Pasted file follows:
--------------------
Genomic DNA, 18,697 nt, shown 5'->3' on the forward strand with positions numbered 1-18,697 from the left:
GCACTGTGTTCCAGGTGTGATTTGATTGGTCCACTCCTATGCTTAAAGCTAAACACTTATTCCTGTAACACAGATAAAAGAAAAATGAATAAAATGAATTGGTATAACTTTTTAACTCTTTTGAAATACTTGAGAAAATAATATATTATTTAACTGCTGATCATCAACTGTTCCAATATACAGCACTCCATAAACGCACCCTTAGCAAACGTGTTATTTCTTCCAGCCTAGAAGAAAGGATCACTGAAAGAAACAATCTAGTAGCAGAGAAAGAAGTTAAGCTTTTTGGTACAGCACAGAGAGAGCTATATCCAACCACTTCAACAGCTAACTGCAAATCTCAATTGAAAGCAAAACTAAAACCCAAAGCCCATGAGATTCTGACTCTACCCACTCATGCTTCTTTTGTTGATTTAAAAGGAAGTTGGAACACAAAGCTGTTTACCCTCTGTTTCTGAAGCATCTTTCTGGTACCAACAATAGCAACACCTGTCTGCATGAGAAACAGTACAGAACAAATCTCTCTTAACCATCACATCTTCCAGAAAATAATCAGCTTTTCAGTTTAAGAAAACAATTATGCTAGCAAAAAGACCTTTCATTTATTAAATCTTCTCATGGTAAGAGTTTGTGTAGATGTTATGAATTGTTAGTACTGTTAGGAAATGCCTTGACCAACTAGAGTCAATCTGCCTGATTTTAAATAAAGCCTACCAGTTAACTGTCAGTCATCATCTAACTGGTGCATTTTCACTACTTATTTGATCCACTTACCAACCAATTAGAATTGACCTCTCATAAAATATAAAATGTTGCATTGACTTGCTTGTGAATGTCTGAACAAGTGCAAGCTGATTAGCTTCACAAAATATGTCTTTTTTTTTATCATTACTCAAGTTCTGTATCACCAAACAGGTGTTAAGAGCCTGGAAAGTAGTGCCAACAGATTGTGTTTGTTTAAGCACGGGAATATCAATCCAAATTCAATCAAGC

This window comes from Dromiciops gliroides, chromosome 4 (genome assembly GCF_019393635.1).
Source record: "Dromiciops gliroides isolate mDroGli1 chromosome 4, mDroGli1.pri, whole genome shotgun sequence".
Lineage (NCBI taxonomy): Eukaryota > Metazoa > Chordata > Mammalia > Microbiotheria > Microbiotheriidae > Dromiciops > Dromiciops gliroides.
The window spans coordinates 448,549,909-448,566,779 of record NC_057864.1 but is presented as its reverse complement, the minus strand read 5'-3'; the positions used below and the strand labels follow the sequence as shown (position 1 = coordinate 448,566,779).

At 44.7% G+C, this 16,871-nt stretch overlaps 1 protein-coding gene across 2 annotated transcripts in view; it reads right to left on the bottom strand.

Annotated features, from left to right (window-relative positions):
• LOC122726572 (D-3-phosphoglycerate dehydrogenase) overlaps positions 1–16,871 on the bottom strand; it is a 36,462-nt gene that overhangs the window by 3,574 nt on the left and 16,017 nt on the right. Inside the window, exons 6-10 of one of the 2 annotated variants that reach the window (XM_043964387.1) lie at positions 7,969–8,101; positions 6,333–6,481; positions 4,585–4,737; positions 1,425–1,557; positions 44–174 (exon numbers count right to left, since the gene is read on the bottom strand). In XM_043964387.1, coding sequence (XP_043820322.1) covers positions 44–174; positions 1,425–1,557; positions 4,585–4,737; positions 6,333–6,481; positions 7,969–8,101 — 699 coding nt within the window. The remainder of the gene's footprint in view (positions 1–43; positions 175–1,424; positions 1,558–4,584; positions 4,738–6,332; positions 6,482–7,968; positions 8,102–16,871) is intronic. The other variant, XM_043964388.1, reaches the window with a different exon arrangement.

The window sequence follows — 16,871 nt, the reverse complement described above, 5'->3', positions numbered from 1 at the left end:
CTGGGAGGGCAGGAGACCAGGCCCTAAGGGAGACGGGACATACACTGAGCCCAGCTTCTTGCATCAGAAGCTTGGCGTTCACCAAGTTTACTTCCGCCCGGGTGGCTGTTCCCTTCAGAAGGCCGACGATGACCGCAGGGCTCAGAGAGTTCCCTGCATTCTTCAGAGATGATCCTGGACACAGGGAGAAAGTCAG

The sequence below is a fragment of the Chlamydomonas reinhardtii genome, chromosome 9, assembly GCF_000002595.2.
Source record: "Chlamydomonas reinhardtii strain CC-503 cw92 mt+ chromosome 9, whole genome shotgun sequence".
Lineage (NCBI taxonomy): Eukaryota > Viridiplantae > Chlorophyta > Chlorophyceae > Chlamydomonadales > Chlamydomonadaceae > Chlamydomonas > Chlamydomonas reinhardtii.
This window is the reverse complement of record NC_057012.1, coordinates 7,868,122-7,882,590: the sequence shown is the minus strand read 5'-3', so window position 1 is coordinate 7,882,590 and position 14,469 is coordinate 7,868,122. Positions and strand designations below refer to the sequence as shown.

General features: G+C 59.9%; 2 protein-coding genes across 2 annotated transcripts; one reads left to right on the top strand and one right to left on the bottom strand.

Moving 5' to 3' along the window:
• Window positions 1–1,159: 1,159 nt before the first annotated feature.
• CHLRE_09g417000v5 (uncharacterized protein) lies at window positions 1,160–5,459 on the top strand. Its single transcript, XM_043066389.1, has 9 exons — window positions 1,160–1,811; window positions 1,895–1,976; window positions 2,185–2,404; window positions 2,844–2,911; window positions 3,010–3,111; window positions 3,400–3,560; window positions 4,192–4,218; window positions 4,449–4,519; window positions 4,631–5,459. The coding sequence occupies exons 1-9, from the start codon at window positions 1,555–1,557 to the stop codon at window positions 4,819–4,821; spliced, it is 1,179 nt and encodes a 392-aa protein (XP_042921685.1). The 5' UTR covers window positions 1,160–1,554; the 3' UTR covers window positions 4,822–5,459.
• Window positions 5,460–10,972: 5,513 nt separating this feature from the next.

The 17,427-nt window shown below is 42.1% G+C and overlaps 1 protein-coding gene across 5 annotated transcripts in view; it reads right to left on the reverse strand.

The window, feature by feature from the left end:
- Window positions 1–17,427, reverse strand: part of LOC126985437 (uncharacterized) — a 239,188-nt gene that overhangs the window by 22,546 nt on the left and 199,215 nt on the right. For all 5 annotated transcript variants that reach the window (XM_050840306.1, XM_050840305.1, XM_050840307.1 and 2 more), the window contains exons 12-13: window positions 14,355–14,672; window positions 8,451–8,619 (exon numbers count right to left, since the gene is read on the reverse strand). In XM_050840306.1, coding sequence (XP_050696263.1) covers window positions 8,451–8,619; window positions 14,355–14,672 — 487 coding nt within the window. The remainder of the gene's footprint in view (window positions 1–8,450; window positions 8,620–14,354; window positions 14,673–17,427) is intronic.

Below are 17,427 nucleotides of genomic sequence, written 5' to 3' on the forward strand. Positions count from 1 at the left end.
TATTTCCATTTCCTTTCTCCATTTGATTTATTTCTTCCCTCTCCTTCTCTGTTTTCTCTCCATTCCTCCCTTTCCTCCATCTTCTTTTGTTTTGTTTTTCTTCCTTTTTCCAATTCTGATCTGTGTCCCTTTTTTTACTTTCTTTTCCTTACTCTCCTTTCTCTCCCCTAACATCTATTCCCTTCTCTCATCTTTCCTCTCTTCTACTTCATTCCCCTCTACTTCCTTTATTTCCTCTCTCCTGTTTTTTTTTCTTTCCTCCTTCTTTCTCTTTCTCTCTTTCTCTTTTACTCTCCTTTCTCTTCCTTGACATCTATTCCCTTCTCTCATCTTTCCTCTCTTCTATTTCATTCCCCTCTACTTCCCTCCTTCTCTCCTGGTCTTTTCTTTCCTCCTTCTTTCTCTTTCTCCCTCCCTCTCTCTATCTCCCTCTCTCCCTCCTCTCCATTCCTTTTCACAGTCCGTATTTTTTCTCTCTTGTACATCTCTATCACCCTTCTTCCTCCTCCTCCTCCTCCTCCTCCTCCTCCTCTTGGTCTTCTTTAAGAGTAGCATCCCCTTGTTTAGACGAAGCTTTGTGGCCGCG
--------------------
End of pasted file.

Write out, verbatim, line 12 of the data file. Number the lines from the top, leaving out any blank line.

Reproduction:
The sequence below is a fragment of the Chlamydomonas reinhardtii genome, chromosome 9, assembly GCF_000002595.2.